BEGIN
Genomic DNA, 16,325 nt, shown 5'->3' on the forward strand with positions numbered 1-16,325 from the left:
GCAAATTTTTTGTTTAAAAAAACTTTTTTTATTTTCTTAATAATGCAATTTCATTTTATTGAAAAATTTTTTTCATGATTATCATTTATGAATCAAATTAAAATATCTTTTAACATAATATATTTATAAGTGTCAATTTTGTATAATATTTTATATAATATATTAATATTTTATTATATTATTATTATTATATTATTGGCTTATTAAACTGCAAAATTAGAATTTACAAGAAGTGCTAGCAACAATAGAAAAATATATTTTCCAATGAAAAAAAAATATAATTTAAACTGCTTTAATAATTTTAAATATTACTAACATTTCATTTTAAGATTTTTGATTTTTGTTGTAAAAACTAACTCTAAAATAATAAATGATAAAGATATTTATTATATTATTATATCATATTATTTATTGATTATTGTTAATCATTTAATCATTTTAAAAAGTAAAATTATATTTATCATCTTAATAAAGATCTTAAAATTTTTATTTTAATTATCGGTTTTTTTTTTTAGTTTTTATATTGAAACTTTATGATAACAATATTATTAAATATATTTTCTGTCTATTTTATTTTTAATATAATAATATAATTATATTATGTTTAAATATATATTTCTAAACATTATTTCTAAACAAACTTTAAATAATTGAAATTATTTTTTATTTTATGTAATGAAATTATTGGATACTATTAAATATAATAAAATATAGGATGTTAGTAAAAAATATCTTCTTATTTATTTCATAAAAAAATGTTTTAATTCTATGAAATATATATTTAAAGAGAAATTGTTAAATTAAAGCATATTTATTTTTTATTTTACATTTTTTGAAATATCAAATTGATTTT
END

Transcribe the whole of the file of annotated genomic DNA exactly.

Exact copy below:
Genomic DNA, 16,325 nt, shown 5'->3' on the forward strand with positions numbered 1-16,325 from the left:
GCAAATTTTTTGTTTAAAAAAACTTTTTTTATTTTCTTAATAATGCAATTTCATTTTATTGAAAAATTTTTTTCATGATTATCATTTATGAATCAAATTAAAATATCTTTTAACATAATATATTTATAAGTGTCAATTTTGTATAATATTTTATATAATATATTAATATTTTATTATATTATTATTATTATATTATTGGCTTATTAAACTGCAAAATTAGAATTTACAAGAAGTGCTAGCAACAATAGAAAAATATATTTTCCAATGAAAAAAAAATATAATTTAAACTGCTTTAATAATTTTAAATATTACTAACATTTCATTTTAAGATTTTTGATTTTTGTTGTAAAAACTAACTCTAAAATAATAAATGATAAAGATATTTATTATATTATTATATCATATTATTTATTGATTATTGTTAATCATTTAATCATTTTAAAAAGTAAAATTATATTTATCATCTTAATAAAGATCTTAAAATTTTTATTTTAATTATCGGTTTTTTTTTTTAGTTTTTATATTGAAACTTTATGATAACAATATTATTAAATATATTTTCTGTCTATTTTATTTTTAATATAATAATATAATTATATTATGTTTAAATATATATTTCTAAACATTATTTCTAAACAAACTTTAAATAATTGAAATTATTTTTTATTTTATGTAATGAAATTATTGGATACTATTAAATATAATAAAATATAGGATGTTAGTAAAAAATATCTTCTTATTTATTTCATAAAAAAATGTTTTAATTCTATGAAATATATATTTAAAGAGAAATTGTTAAATTAAAGCATATTTATTTTTTATTTTACATTTTTTGAAATATCAAATTGATTTT